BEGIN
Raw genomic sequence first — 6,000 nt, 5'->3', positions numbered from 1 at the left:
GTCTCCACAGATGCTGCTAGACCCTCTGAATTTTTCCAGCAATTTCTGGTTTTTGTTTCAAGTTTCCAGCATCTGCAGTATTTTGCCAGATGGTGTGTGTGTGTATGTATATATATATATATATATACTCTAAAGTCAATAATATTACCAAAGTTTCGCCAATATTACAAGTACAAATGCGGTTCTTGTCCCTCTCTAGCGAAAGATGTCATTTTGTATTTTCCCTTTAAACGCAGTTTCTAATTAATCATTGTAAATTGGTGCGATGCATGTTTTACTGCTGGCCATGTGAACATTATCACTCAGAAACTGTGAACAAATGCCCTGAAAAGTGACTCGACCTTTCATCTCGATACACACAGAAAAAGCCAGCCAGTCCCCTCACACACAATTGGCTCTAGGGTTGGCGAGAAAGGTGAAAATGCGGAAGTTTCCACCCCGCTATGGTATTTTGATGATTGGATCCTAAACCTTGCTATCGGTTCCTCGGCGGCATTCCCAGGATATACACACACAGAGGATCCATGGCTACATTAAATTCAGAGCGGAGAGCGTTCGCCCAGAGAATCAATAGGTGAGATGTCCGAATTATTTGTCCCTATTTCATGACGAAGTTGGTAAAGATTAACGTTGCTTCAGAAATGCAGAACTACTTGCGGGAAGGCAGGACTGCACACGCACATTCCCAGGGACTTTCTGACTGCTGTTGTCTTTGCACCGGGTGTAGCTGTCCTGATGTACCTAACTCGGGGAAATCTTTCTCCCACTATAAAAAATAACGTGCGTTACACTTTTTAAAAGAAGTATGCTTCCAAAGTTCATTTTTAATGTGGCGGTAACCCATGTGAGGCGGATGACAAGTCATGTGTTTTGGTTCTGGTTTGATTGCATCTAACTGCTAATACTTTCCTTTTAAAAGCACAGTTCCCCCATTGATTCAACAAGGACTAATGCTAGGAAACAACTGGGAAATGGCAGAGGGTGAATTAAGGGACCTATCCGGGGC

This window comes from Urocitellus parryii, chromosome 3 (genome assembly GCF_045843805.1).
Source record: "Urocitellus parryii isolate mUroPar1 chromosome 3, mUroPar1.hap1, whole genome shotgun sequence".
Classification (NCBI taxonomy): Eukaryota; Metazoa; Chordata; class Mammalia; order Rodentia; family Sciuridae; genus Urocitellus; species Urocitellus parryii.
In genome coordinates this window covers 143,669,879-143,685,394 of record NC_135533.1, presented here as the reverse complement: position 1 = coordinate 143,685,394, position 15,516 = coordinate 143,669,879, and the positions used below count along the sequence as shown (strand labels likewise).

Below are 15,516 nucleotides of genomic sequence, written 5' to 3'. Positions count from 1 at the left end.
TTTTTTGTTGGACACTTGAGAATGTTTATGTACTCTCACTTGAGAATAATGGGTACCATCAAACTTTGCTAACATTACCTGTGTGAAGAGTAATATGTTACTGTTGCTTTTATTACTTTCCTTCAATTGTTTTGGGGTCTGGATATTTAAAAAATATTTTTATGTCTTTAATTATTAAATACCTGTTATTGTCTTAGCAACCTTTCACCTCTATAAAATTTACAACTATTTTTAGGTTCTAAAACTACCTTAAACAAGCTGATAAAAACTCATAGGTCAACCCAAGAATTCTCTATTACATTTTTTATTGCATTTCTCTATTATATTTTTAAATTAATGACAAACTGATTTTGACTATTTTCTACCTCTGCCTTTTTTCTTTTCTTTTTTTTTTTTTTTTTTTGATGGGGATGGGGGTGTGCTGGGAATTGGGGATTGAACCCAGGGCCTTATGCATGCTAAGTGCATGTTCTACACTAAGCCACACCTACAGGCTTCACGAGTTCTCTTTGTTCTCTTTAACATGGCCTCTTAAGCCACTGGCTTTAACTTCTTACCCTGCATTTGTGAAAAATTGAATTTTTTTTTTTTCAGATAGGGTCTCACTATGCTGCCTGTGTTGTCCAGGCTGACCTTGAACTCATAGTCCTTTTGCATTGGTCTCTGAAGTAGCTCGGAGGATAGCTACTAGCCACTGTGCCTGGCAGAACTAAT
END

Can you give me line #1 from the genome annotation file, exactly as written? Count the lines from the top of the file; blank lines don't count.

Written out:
Raw genomic sequence first — 6,000 nt, 5'->3', positions numbered from 1 at the left: